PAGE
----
Post-World War II
(c) 152nd Field Artillery Association, 2009
152nd Field Artillery Association
Beginning in 1946, the National Guard began the process of
reconstitution. In Maine, the old 152nd FA Regimental HQ
and the Second Battalion were not reconstituted, leaving
only the First Battalion. Federal recognition came in 1947
along with some changes to stationing: Headquarters
moved from Houlton to Caribou, B Battery from Caribou to
Houlton, C Battery from Ft. Fairfield to Ft. Kent, and the new
Service Battery took over Fort Fairfield.
Lieutenant Colonel Herbert M. Brown was the first battalion
commander of the newly reorganized battalion. LTC Brown
had been the battalion's Plans and Training Officer and a
lieutenant when the battalion mobilized in 1941; by 1943 he
commanded the 739th Field Artillery battalion and fought the
battalion across Europe to much acclaim.
Two giants of the battalion, Sergeant Major Bouchard
and Lieutenant Colonel Doody
In the 1950s, all the units of the battalion moved into newly built armories.
The battalion briefly converted to Air Defense and fielded the Twin 40
"Duster" self-propelled anti-aircraft guns, and Service Battery got the chance
to be a line battery for a couple of years.
In the 60s the battalion fielded self-propelled howitzers (can anyone provide
details?). B Battery fired a 21-gun salute in honor of President Kennedy on the
day of his funeral.
In 1971 the battalion made history by going to Canada to conduct annual
training, beginning a 35-year fruitful relationship with Canadian Forces Base
In the 1980s the battalion sent B Battery to Camp Ripley Minnesota for annual
training, the entire battalion to Fort A.P. Hill in 1985, won the Eisenhower
Trophy at least twice, and fielded the new M198 155mm Howitzers. The
battalion also began holding an annual "officers' party," which transitioned into
the St. Barbara's celebration.
The Artillery Punch Ceremony at a Saint Barbara's celebration in the 1990s.
Among the many tragedies surrounding the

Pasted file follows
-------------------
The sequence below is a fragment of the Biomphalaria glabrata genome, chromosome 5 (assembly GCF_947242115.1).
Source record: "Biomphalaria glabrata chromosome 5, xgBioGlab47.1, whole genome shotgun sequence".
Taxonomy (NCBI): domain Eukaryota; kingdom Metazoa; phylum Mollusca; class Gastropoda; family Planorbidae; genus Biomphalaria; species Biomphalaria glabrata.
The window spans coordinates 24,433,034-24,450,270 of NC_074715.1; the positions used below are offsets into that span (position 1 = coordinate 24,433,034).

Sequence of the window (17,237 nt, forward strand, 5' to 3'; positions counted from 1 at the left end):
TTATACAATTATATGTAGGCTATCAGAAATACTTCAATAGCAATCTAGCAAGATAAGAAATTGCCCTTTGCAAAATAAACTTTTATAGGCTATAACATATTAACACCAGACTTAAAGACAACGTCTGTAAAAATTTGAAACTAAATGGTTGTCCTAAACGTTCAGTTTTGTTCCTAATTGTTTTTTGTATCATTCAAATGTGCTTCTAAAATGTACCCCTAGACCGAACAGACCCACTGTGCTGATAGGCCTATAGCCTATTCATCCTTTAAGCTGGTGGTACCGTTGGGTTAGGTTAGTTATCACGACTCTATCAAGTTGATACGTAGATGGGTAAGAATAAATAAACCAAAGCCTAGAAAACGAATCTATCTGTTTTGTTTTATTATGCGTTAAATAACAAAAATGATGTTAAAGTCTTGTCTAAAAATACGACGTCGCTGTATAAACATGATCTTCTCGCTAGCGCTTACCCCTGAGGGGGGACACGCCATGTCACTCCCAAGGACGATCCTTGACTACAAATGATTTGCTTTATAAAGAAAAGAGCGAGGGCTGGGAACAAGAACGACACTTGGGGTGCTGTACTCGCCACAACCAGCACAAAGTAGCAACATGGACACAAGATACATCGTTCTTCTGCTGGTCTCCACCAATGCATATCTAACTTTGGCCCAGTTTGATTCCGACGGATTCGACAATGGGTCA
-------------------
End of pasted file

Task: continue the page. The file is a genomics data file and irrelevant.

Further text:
deactivation of the battalion is the end of the
opportunity to recognize so many great artillerymen
through the Honorable Order of Saint Barbara, and
also great supporters of the battalion through the
Molly Pitcher Award. See the roster of St. Barbara
and Molly Pitcher recipients.
In the mid-1990s the battalion expanded out of
Aroostook County for the first time since the early
70s, when there was a detachment of B Battery in
Millinocket. Alpha Battery moved their flag to
Waterville and the Presque Isle armory became a
detachment of C Battery; also Calais became a
detachment of B Battery.
Battalion soldiers work on Bangor Hydro's Washington County powerline
after the Ice Storm of January 1998.
The late-90's saw three State mobilizations. Two
were to assist in searches for lost hunters in the
Ashland and Danforth areas. The other was in
response to the ice storms of January 1998, known
as Operation Ice Guard.
In 2000 the battalion travelled to Dugway Proving Grounds, Utah for
annual training. The next year we fielded the new Advanced Field
Artillery Tactical Data System (AFATDS), among the first battalions in
the Army, active or Guard, to field the version that replaced the
Battery Computer System (BCS) at the battery fire direction centers.
In 2004, as significant portions of the battalion began deploying in
support of the Global War on Terror, the battalion deployed to
Canadian Forces Base Val Cartier, outside of Quebec City, for
Annual Training. In 2005 the battalion was back to Gagetown but
without any guns, as we tailored training towards non-artillery tasks
that our soldiers were performing overseas.
In 2006 we executed our last Annual Training at CFB Gagetown, and
fired our guns for the last time.